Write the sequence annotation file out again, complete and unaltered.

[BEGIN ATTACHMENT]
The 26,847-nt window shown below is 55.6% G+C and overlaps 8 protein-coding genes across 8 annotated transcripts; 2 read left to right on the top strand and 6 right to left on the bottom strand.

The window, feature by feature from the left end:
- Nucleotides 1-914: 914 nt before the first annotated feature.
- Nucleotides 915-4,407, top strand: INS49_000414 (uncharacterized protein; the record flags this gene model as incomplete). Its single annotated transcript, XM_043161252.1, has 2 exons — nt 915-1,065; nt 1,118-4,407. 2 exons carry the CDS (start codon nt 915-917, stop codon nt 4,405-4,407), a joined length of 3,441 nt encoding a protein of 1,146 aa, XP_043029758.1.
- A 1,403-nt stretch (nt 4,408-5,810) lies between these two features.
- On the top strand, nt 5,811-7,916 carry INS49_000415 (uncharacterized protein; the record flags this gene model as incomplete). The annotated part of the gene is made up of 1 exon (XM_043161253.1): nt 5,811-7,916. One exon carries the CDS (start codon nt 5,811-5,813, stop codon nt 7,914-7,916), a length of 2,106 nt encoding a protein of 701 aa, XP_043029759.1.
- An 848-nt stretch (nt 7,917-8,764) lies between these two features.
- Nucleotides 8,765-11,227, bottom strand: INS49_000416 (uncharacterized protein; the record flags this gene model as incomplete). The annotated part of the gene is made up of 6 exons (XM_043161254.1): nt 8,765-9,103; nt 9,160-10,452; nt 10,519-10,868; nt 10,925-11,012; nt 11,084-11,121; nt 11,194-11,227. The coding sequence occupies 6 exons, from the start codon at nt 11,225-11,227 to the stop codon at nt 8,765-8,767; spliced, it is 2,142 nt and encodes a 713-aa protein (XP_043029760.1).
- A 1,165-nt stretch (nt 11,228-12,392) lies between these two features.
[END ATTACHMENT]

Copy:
The 26,847-nt window shown below is 55.6% G+C and overlaps 8 protein-coding genes across 8 annotated transcripts; 2 read left to right on the top strand and 6 right to left on the bottom strand.

The window, feature by feature from the left end:
- Nucleotides 1-914: 914 nt before the first annotated feature.
- Nucleotides 915-4,407, top strand: INS49_000414 (uncharacterized protein; the record flags this gene model as incomplete). Its single annotated transcript, XM_043161252.1, has 2 exons — nt 915-1,065; nt 1,118-4,407. 2 exons carry the CDS (start codon nt 915-917, stop codon nt 4,405-4,407), a joined length of 3,441 nt encoding a protein of 1,146 aa, XP_043029758.1.
- A 1,403-nt stretch (nt 4,408-5,810) lies between these two features.
- On the top strand, nt 5,811-7,916 carry INS49_000415 (uncharacterized protein; the record flags this gene model as incomplete). The annotated part of the gene is made up of 1 exon (XM_043161253.1): nt 5,811-7,916. One exon carries the CDS (start codon nt 5,811-5,813, stop codon nt 7,914-7,916), a length of 2,106 nt encoding a protein of 701 aa, XP_043029759.1.
- An 848-nt stretch (nt 7,917-8,764) lies between these two features.
- Nucleotides 8,765-11,227, bottom strand: INS49_000416 (uncharacterized protein; the record flags this gene model as incomplete). The annotated part of the gene is made up of 6 exons (XM_043161254.1): nt 8,765-9,103; nt 9,160-10,452; nt 10,519-10,868; nt 10,925-11,012; nt 11,084-11,121; nt 11,194-11,227. The coding sequence occupies 6 exons, from the start codon at nt 11,225-11,227 to the stop codon at nt 8,765-8,767; spliced, it is 2,142 nt and encodes a 713-aa protein (XP_043029760.1).
- A 1,165-nt stretch (nt 11,228-12,392) lies between these two features.